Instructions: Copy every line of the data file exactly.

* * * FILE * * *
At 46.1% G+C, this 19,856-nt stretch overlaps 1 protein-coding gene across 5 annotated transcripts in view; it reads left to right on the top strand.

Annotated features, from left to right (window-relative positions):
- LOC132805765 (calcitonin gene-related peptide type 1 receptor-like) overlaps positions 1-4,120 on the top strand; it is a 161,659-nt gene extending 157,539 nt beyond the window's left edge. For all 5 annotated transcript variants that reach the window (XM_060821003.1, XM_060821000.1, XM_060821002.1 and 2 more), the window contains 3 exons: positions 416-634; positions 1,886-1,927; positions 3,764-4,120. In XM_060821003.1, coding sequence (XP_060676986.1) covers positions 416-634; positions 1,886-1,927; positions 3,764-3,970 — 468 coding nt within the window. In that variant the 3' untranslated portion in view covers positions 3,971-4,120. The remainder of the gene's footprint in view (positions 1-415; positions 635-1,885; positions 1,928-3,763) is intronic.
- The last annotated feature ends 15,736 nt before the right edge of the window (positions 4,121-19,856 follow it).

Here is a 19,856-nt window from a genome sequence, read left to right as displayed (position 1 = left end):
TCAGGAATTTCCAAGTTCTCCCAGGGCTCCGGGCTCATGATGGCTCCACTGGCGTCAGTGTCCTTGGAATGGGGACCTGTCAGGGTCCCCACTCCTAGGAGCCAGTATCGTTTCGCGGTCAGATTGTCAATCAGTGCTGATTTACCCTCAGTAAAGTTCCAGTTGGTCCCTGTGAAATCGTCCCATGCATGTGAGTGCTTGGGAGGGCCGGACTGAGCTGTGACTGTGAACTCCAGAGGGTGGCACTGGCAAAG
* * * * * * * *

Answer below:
At 46.1% G+C, this 19,856-nt stretch overlaps 1 protein-coding gene across 5 annotated transcripts in view; it reads left to right on the top strand.

Annotated features, from left to right (window-relative positions):
- LOC132805765 (calcitonin gene-related peptide type 1 receptor-like) overlaps positions 1-4,120 on the top strand; it is a 161,659-nt gene extending 157,539 nt beyond the window's left edge. For all 5 annotated transcript variants that reach the window (XM_060821003.1, XM_060821000.1, XM_060821002.1 and 2 more), the window contains 3 exons: positions 416-634; positions 1,886-1,927; positions 3,764-4,120. In XM_060821003.1, coding sequence (XP_060676986.1) covers positions 416-634; positions 1,886-1,927; positions 3,764-3,970 — 468 coding nt within the window. In that variant the 3' untranslated portion in view covers positions 3,971-4,120. The remainder of the gene's footprint in view (positions 1-415; positions 635-1,885; positions 1,928-3,763) is intronic.
- The last annotated feature ends 15,736 nt before the right edge of the window (positions 4,121-19,856 follow it).

Here is a 19,856-nt window from a genome sequence, read left to right as displayed (position 1 = left end):
TCAGGAATTTCCAAGTTCTCCCAGGGCTCCGGGCTCATGATGGCTCCACTGGCGTCAGTGTCCTTGGAATGGGGACCTGTCAGGGTCCCCACTCCTAGGAGCCAGTATCGTTTCGCGGTCAGATTGTCAATCAGTGCTGATTTACCCTCAGTAAAGTTCCAGTTGGTCCCTGTGAAATCGTCCCATGCATGTGAGTGCTTGGGAGGGCCGGACTGAGCTGTGACTGTGAACTCCAGAGGGTGGCACTGGCAAAG